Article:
The arrival of inflation into the daily lives of the population has been sudden and extremely sharp. The rising cost of everyday basics such as electricity, petrol and food are stark reminders of how inflation impacts household budgets and day-to-day financial wellbeing.
Inflation hits us all in two ways. First, it impacts when prices rise. But there is another side to inflation that is equally damaging: over the long-term, it erodes the purchasing power of money. So, in the short term, it means that we need to spend more money to buy the same basket of groceries. But, over the long run, it means that calculations and assumptions we may have used to plan for retirement are somewhat redundant.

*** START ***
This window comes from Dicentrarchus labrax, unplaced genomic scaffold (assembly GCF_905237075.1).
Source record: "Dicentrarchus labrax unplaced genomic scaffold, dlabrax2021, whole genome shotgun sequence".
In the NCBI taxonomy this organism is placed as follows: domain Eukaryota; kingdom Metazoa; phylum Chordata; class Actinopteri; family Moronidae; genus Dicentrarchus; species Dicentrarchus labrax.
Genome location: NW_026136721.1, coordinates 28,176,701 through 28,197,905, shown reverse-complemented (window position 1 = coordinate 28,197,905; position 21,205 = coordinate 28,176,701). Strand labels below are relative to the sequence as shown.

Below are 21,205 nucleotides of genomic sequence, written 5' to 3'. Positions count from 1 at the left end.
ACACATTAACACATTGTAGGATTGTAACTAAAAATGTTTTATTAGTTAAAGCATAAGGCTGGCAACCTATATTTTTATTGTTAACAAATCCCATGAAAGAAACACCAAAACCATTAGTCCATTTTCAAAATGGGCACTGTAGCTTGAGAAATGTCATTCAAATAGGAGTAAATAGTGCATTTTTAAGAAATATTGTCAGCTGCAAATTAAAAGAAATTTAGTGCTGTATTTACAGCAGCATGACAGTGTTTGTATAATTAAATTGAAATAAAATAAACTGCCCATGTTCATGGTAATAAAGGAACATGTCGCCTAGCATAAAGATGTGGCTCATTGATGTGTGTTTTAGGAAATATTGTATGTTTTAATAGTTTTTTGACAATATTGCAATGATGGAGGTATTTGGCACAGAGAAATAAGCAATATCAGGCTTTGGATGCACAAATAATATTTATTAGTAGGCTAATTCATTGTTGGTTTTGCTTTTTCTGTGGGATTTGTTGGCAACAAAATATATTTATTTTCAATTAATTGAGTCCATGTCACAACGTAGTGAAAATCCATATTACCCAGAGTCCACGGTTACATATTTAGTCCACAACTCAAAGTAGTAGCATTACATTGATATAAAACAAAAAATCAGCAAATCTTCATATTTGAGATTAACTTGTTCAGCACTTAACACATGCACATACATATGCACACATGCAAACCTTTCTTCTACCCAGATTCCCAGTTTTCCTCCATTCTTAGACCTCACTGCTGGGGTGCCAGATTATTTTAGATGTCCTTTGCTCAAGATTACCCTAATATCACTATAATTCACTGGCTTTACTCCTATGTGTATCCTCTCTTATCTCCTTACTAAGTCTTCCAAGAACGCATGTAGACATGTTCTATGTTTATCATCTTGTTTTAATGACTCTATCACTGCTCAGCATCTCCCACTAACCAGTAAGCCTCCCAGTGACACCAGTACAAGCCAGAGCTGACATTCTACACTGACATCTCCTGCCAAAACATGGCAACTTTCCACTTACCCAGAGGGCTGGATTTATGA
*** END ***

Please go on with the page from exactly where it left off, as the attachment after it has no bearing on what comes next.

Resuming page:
Taking back control – in the short term, in respect to items like food and fuel, some behavioral changes to how we consume may offer some respite. For example, it is estimated that food waste in Ireland costs each household in the region of about €700 per year. Surely, this is an area that can be examined more closely. Additionally, how we manage fuel usage can also be examined more closely. With more and more people returning to work, schemes that include bike-to-work and tax-saver are ways to reduce costs. And finally, when it comes to the long-term value of money, instead of leaving money on deposit, some investment will be needed to retain buying power. This can be done very tax-efficiently through any of the many pension options available in Ireland (workplace schemes and PRSAs). In the non-pension space, look to diversify through any of the many fund options available (including ETFs).